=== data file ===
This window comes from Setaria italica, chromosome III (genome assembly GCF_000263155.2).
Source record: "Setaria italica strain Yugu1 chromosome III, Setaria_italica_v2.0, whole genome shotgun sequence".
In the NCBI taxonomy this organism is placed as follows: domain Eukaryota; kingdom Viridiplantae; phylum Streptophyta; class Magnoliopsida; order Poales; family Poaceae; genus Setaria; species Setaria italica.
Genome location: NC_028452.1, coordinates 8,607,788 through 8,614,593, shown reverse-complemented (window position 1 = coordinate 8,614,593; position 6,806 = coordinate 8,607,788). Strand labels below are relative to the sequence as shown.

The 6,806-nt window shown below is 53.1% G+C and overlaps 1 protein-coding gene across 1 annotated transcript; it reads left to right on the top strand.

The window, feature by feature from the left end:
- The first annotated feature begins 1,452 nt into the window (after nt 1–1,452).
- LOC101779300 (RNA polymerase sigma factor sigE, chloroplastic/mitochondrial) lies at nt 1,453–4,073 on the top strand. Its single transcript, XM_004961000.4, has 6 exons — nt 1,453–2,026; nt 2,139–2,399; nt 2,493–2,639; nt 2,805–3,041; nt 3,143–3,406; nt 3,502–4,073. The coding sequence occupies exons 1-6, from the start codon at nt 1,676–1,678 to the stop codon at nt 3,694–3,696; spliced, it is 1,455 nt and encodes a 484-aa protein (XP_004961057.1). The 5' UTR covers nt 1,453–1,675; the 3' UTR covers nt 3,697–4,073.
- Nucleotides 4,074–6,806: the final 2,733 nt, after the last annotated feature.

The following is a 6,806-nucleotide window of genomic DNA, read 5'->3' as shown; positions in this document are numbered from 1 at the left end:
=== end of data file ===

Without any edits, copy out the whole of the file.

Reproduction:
This window comes from Setaria italica, chromosome III (genome assembly GCF_000263155.2).
Source record: "Setaria italica strain Yugu1 chromosome III, Setaria_italica_v2.0, whole genome shotgun sequence".
In the NCBI taxonomy this organism is placed as follows: domain Eukaryota; kingdom Viridiplantae; phylum Streptophyta; class Magnoliopsida; order Poales; family Poaceae; genus Setaria; species Setaria italica.
Genome location: NC_028452.1, coordinates 8,607,788 through 8,614,593, shown reverse-complemented (window position 1 = coordinate 8,614,593; position 6,806 = coordinate 8,607,788). Strand labels below are relative to the sequence as shown.

The 6,806-nt window shown below is 53.1% G+C and overlaps 1 protein-coding gene across 1 annotated transcript; it reads left to right on the top strand.

The window, feature by feature from the left end:
- The first annotated feature begins 1,452 nt into the window (after nt 1–1,452).
- LOC101779300 (RNA polymerase sigma factor sigE, chloroplastic/mitochondrial) lies at nt 1,453–4,073 on the top strand. Its single transcript, XM_004961000.4, has 6 exons — nt 1,453–2,026; nt 2,139–2,399; nt 2,493–2,639; nt 2,805–3,041; nt 3,143–3,406; nt 3,502–4,073. The coding sequence occupies exons 1-6, from the start codon at nt 1,676–1,678 to the stop codon at nt 3,694–3,696; spliced, it is 1,455 nt and encodes a 484-aa protein (XP_004961057.1). The 5' UTR covers nt 1,453–1,675; the 3' UTR covers nt 3,697–4,073.
- Nucleotides 4,074–6,806: the final 2,733 nt, after the last annotated feature.

The following is a 6,806-nucleotide window of genomic DNA, read 5'->3' as shown; positions in this document are numbered from 1 at the left end: